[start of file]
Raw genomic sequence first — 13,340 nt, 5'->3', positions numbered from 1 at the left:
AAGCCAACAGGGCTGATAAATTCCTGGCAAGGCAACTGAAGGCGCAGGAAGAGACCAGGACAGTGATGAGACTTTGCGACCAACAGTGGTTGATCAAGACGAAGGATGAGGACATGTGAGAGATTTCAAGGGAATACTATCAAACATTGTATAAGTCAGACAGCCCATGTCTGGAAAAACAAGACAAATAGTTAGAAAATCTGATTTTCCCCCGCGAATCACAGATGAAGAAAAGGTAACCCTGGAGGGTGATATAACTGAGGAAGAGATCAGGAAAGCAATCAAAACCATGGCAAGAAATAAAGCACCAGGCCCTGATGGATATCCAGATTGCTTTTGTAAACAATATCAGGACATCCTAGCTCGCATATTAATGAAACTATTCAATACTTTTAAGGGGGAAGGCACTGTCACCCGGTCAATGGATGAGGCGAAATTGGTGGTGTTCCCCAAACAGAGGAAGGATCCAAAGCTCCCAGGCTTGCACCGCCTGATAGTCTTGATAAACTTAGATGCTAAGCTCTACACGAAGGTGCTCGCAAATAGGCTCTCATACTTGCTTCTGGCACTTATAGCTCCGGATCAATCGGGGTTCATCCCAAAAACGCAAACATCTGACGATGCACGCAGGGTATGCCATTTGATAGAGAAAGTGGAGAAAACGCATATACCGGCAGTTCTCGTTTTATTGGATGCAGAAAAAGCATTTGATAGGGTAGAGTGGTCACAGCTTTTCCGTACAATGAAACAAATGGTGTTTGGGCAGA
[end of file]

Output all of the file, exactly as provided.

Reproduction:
Raw genomic sequence first — 13,340 nt, 5'->3', positions numbered from 1 at the left:
AAGCCAACAGGGCTGATAAATTCCTGGCAAGGCAACTGAAGGCGCAGGAAGAGACCAGGACAGTGATGAGACTTTGCGACCAACAGTGGTTGATCAAGACGAAGGATGAGGACATGTGAGAGATTTCAAGGGAATACTATCAAACATTGTATAAGTCAGACAGCCCATGTCTGGAAAAACAAGACAAATAGTTAGAAAATCTGATTTTCCCCCGCGAATCACAGATGAAGAAAAGGTAACCCTGGAGGGTGATATAACTGAGGAAGAGATCAGGAAAGCAATCAAAACCATGGCAAGAAATAAAGCACCAGGCCCTGATGGATATCCAGATTGCTTTTGTAAACAATATCAGGACATCCTAGCTCGCATATTAATGAAACTATTCAATACTTTTAAGGGGGAAGGCACTGTCACCCGGTCAATGGATGAGGCGAAATTGGTGGTGTTCCCCAAACAGAGGAAGGATCCAAAGCTCCCAGGCTTGCACCGCCTGATAGTCTTGATAAACTTAGATGCTAAGCTCTACACGAAGGTGCTCGCAAATAGGCTCTCATACTTGCTTCTGGCACTTATAGCTCCGGATCAATCGGGGTTCATCCCAAAAACGCAAACATCTGACGATGCACGCAGGGTATGCCATTTGATAGAGAAAGTGGAGAAAACGCATATACCGGCAGTTCTCGTTTTATTGGATGCAGAAAAAGCATTTGATAGGGTAGAGTGGTCACAGCTTTTCCGTACAATGAAACAAATGGTGTTTGGGCAGA